The TI Class Super Tankers: The Fantastic Four

Everyone associated with the intricacies of the marine oil cargo sector knows the importance of Ultra Large Crude Carriers (ULCC). Since their inception, these crude carriers, also the largest tankers have helped the industry to solve several problems related to oil cargo transport through water ways.

Keeping in the largeness aspect of the ULCCs, there are four super tankers that are prominent in the maritime sector and which are known as the fantastic four amongst their crude oil tanker peers. Known as the TI Class Supertankers, the four super tankers are – the TI Oceania, TI Europe, TI Asia and TI Africa.

tanker ship

‘Ti’ stands for the crude oil tanker consortium dealer Tanker International L.L.C. while Oceania, Europe, Asia and Africa are the names for the vessels which were originally named Fairfax, Tara, Alhambra and Metropolis respectively at the time of their construction. These four tanker ships were built for the Greek shipping corporation Hellespont. Later on, they were taken over by the OSG Group (Fairfax and Tara leading to their renaming) and the Euronav NV (Alhambra and Metropolis leading to their renaming). Hellespont, at the latest, has 26 vessels currently operating while a couple more waiting in an order pipeline.

The four largest tankers were built by the South Korean ship builder Daewoo Shipbuilding and Marine Engineering. One of the most important reasons why these four ULCC are well-known across the marine world is because of the extent of their productive life. Each of the four ultra large crude carriers can be put into active use for 25 years which makes them a much-sought after tanker ship to carry bulk amounts of oil across the ocean.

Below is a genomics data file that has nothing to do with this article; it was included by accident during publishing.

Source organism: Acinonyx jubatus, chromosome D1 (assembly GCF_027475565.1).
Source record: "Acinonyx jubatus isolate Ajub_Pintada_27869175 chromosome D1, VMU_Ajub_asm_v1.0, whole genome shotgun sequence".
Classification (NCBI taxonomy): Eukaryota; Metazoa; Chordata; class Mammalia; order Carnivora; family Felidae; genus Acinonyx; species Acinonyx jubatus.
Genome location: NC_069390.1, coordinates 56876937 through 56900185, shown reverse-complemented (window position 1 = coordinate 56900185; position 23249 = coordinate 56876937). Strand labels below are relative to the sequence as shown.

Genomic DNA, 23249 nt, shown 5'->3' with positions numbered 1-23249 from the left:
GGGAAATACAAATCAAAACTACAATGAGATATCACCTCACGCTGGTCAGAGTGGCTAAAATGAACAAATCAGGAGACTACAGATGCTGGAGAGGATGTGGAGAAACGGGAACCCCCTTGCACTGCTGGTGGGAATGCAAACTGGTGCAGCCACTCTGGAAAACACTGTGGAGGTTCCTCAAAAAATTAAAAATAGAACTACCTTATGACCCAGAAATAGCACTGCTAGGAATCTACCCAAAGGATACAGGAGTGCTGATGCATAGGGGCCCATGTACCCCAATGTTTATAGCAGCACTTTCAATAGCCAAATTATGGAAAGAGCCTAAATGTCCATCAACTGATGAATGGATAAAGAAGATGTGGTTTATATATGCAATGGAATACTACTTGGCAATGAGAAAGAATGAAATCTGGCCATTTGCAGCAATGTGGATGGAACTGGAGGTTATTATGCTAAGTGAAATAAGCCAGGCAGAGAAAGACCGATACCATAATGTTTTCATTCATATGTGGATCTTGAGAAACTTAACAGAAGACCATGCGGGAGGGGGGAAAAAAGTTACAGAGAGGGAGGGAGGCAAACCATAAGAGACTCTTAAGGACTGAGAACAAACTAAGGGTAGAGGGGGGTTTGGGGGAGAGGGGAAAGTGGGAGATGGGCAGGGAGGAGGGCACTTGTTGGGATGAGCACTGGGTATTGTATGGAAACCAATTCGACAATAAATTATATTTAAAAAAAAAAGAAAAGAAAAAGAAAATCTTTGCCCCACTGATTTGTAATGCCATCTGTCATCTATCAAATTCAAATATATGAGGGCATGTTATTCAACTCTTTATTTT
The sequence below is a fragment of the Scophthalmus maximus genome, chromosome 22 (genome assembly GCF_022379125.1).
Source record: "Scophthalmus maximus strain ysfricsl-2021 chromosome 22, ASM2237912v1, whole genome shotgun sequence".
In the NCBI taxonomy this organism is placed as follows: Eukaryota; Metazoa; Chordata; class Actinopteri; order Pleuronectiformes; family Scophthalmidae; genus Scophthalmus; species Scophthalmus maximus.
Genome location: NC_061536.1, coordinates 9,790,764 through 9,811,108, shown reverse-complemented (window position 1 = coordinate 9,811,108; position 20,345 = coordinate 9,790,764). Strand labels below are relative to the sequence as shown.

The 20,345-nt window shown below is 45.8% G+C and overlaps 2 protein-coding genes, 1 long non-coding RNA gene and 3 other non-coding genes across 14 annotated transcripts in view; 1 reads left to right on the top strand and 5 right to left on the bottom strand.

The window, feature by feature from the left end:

Some of the other salient features of the super tankers can be enumerated as follows:

  • The fantastic four are dual-hulled ships, which offers a safer and better method of oil ferrying without causing major environmental problems in case of any accident
  • The speed offered by each of the four super tankers is quite high – 16.5 knots which ensures a faster carrying of the required cargo in the form of oil
  • The topmost part of the hull of the double hulled tankers is designed to reflect back sunlight. Along with this, the ballast tanks of the supertanker are supplied with inert gases which ensures that no complications arise out of inadvertent leakage of gases

Detailed below is a detailed summary of each supertanker:

  • TI Oceania: Ordered to be built in the year 2001, the super tanker was officially launched in the year 2002 and has since been plying its utility quite successfully. In terms of dimensions, the ship measures 380 metres lengthwise, 68 metres breadth wise, 34 metres depth wise and 24.5 metres draught wise. It has a dead weight tonnage of around 4, 00,000 tonnes and its cargo hauling capacity is over three million barrels of oil. Once flagged to Greece and Belgium, the TI Oceania is currently under the flagging of Marshall Islands.
  • TI Europe: With a speed of 16.5 knots, the ULCC TI Europe was ordered to be built in the year 2001 and launched in the next. The gross tonnage of the ship – 2, 34,006 tons – allows the tanker ship to carry a cargo hauling of over five million litres of crude oil. In terms of dimensions, the TI Europe has a similar layout as her sister tankers. TI Europe is currently under the Marshall Islands flag.
  • TI Asia: The earliest supertanker out of her other sister fleet, the TI Asia was officially launched in June 2001 after being ordered in the month of January, the previous year. In the year 2010, after almost a decade of crude cargo hauling, the TI Asia was converted to be utilised as a Floating, Storage and Offloading (FSO) vessel.
  • TI Africa: The second-oldest among the quartet of the ultra large crude carrier, the TI Africa was launched in September 2001 after being ordered in the month of January, the previous year. Like TI Asia, its sister ship purchased by the OSG Group, the TI Africa was converted from a supertanker to a FSO vessel in the year 2010.



Do you have info to share with us ? Suggest a correction

Latest Type Of Ships You Would Like:

Get the Latest Maritime News Delivered to Your Inbox!

Our free, fast, and fun newsletter on the global maritime industry, delivered everyday.

One Comment

  1. There have been no further ULCCs built since the 4 listed in your article above.

    Given the combination of tonnage oversupply, changes in the global economic condition and oil price development, it is highly unlikely that any further ULCC projects will be undertaken in the mid term (within the next 10 years).

Leave a Reply

Your email address will not be published. Required fields are marked *